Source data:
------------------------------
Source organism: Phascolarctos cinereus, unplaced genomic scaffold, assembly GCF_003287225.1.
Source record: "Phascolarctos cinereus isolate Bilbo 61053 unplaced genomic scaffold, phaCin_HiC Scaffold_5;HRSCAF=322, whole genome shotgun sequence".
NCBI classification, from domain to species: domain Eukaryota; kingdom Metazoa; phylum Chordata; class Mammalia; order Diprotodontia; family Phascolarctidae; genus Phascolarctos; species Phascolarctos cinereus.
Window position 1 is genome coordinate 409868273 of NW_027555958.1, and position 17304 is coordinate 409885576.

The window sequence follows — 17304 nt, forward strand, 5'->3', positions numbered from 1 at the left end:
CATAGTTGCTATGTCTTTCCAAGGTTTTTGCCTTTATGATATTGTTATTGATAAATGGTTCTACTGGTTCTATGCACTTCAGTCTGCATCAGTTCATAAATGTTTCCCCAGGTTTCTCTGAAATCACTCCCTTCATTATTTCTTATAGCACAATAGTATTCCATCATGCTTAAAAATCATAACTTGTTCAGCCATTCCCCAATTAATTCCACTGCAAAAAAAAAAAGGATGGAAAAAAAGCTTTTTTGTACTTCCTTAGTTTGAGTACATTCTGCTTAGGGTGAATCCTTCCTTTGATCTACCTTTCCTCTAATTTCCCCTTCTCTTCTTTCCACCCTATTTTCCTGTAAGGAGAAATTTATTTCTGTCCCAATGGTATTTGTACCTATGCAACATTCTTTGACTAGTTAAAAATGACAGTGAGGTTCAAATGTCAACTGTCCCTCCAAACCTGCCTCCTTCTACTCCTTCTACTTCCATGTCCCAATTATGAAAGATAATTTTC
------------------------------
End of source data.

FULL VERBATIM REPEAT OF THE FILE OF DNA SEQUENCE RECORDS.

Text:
Source organism: Phascolarctos cinereus, unplaced genomic scaffold, assembly GCF_003287225.1.
Source record: "Phascolarctos cinereus isolate Bilbo 61053 unplaced genomic scaffold, phaCin_HiC Scaffold_5;HRSCAF=322, whole genome shotgun sequence".
NCBI classification, from domain to species: domain Eukaryota; kingdom Metazoa; phylum Chordata; class Mammalia; order Diprotodontia; family Phascolarctidae; genus Phascolarctos; species Phascolarctos cinereus.
Window position 1 is genome coordinate 409868273 of NW_027555958.1, and position 17304 is coordinate 409885576.

The window sequence follows — 17304 nt, forward strand, 5'->3', positions numbered from 1 at the left end:
CATAGTTGCTATGTCTTTCCAAGGTTTTTGCCTTTATGATATTGTTATTGATAAATGGTTCTACTGGTTCTATGCACTTCAGTCTGCATCAGTTCATAAATGTTTCCCCAGGTTTCTCTGAAATCACTCCCTTCATTATTTCTTATAGCACAATAGTATTCCATCATGCTTAAAAATCATAACTTGTTCAGCCATTCCCCAATTAATTCCACTGCAAAAAAAAAAAGGATGGAAAAAAAGCTTTTTTGTACTTCCTTAGTTTGAGTACATTCTGCTTAGGGTGAATCCTTCCTTTGATCTACCTTTCCTCTAATTTCCCCTTCTCTTCTTTCCACCCTATTTTCCTGTAAGGAGAAATTTATTTCTGTCCCAATGGTATTTGTACCTATGCAACATTCTTTGACTAGTTAAAAATGACAGTGAGGTTCAAATGTCAACTGTCCCTCCAAACCTGCCTCCTTCTACTCCTTCTACTTCCATGTCCCAATTATGAAAGATAATTTTC